Rochester just seems so gentle and protective here, the rush and show of love now gone – this quiet gentle love is what remains.
P.S. – I talk more about the romance in the ending section, don’t worry!
The Grace Poole Mystery::
I’d mentioned before that I’d had this book assigned to read in high school (senior year, in fact), and that I did not read it then. I did, however, sit in on a few in-class discussions of it. Of course I did not remember anything of what they were about, since I had no context to place them in, having not read the book myself (slacker, I know)…but when Grace Poole came into the story, it seemed familiar to me. I was actually fooled, as I was reading, to think that it was really Grace who was crazed, and that there was no other. When it was revealed he was married, I figured it was Grace Poole, not an additional person altogether. I’m still kind of amazed that the secret was kept so completely. Now on my second read through, I realized Mrs. Fairfax tells us a good chunk of Mr. Rochester’s history after Jane first meets him. If you’re watching closely, she nearly gives it away then (is she being honest when she says she doesn’t know the full story??).
I am a little confused, though, still. I seem to remember Mr. Rochester saying that Grace, and the surgeon were the only ones who knew about Bertha Mason, but then Mrs. Fairfax knows nearly the whole story, and Jane overhears other servants speaking about wages – and it’s alluded that they both know what Grace Poole is charged with doing. Can anyone clear this up for me? I’m genuinely curious.
If I may mention a point I brought up in my last post, that no part of this book is boring (to me), I am quite surprised now that I’m reading it another time at just how little else is discussed in the book besides in what the reader is keenly interested. Are we manipulated in that way, as readers? Is Jane retelling a biased story that makes us love Mr. Rochester as much as she does?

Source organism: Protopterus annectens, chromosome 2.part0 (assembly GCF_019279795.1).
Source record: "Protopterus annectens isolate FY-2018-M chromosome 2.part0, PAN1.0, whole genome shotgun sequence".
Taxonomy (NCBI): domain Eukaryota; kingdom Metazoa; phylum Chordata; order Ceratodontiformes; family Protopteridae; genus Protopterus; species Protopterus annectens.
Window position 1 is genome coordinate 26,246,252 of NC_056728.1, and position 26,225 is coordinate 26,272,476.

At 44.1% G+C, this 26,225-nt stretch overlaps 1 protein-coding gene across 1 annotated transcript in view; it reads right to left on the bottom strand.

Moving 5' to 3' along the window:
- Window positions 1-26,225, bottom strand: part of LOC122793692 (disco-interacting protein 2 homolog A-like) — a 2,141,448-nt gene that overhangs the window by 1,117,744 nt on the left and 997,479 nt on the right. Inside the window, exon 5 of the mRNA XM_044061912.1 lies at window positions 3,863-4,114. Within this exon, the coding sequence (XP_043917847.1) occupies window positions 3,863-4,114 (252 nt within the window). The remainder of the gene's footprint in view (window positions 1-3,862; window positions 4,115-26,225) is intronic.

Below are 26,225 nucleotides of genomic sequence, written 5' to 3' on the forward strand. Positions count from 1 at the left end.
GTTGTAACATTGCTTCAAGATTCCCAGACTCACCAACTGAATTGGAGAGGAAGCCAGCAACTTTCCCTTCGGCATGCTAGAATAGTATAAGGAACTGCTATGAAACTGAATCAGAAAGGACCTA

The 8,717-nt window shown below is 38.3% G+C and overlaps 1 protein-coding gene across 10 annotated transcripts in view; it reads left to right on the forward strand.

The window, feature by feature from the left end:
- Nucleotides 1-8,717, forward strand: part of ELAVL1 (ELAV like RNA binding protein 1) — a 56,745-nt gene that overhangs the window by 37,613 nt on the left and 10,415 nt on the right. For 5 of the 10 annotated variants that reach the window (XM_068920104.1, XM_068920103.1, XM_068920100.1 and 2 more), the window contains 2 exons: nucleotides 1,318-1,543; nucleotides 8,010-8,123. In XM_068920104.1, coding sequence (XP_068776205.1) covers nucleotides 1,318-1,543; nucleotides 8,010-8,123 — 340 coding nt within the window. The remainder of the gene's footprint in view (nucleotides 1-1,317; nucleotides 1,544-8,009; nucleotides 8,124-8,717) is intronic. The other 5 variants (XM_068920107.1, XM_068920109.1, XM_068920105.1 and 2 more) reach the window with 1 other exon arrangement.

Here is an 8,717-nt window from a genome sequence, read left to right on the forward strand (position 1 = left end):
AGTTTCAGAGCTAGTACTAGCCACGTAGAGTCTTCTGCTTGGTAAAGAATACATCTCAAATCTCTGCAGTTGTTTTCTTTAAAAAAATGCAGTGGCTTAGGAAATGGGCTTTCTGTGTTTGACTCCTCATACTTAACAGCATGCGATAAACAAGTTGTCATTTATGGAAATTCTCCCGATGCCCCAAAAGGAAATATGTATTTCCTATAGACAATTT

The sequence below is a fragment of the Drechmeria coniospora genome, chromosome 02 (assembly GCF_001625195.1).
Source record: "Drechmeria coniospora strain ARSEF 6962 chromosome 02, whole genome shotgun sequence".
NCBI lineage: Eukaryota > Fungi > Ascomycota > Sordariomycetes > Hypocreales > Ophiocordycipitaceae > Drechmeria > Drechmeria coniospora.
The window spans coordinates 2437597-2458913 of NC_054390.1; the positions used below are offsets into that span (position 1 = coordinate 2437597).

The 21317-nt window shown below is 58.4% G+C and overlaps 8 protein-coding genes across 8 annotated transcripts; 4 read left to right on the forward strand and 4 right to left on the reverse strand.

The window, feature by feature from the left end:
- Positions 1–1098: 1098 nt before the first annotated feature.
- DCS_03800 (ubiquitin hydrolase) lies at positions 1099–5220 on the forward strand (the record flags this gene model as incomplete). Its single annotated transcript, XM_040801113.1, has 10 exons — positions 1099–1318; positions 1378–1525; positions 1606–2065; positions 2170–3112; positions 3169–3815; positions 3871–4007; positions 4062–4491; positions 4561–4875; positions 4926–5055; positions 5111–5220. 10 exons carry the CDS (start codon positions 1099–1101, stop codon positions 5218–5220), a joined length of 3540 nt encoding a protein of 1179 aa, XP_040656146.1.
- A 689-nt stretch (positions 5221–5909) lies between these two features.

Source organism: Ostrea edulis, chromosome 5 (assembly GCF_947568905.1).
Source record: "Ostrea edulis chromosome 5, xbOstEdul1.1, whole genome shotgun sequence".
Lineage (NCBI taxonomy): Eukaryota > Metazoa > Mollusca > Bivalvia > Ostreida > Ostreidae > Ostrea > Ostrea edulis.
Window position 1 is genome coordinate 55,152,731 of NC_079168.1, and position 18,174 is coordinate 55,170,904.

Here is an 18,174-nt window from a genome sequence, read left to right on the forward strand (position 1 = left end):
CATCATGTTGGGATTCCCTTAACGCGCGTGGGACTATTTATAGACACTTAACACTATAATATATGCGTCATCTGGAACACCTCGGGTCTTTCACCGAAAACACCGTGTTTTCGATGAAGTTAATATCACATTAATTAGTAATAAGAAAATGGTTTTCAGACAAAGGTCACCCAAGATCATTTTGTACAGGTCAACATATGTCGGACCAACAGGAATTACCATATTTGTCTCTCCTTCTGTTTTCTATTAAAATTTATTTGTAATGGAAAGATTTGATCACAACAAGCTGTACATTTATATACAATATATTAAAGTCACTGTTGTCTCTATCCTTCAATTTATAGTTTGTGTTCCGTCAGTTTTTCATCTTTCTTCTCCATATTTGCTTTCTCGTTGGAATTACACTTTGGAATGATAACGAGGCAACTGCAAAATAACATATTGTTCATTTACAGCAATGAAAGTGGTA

Although Jane has not much interaction with anyone, or has much else to occupy her time with, it seems as soon as Mr. Rochester is introduced, we hear little else than their interaction….and that’s not entirely true, Jane is very observant when the party arrives at Thornfield, albeit with a jealous eye that is naturally drawn to her love whenever he is present. Perhaps what I’m trying to express is that there is no filler here. Everything explained in the story is relevant, and I am very glad it doesn’t try to explain the events of every day that transpires, for that would have made a more boring book. I’m not sure how editing worked in the mid-1800s, and I’d be very interested to learn about it, but I think Charlotte must have been largely a great self-editor to her own work. Perhaps I keep mentioning this, because I don’t see it very often anymore. It seems nearly every book I’ve ever read has had at least a short portion that didn’t interest me at all.
The Masons/The Marriage::
Part of the reason I feel I can have sympathy for Mr. Rochester is the story he desperately tells Jane about his first marriage. This comes with age and maturity, I think. If I read this in high school, I would not have had as much empathy with him, because at 17 I already thought I was making the best decisions, and I didn’t see my own immaturity and mistakes. Now that I’m 24, I can already understand that late-teens/early- twenties are impulsive and reckless in many ways, even without meaning to be.
I am a little disgusted that Rochester assumes that Jane will take it all in stride, like nothing happened, and continue to live with him unchanged…but I also feel terribly sorry for him. Here is a man who trusted his father and his family, who basically set up the marriage for him. He didn’t realize that all his father was after was the fortune, that he didn’t know himself the extent of the family’s problems. Edward was young, and for those of us who are older than 20/21, we can understand what that means. Not only was he young himself, and trusted that his father was making him a good match, but he was being blatantly deceived as well, by the family he was to wed into. He was not really even allowed to converse with her alone, or even be anywhere near her. In my eyes, Rochester does redeem himself by taking the blame, at least in part, of marrying Bertha without really knowing her at all.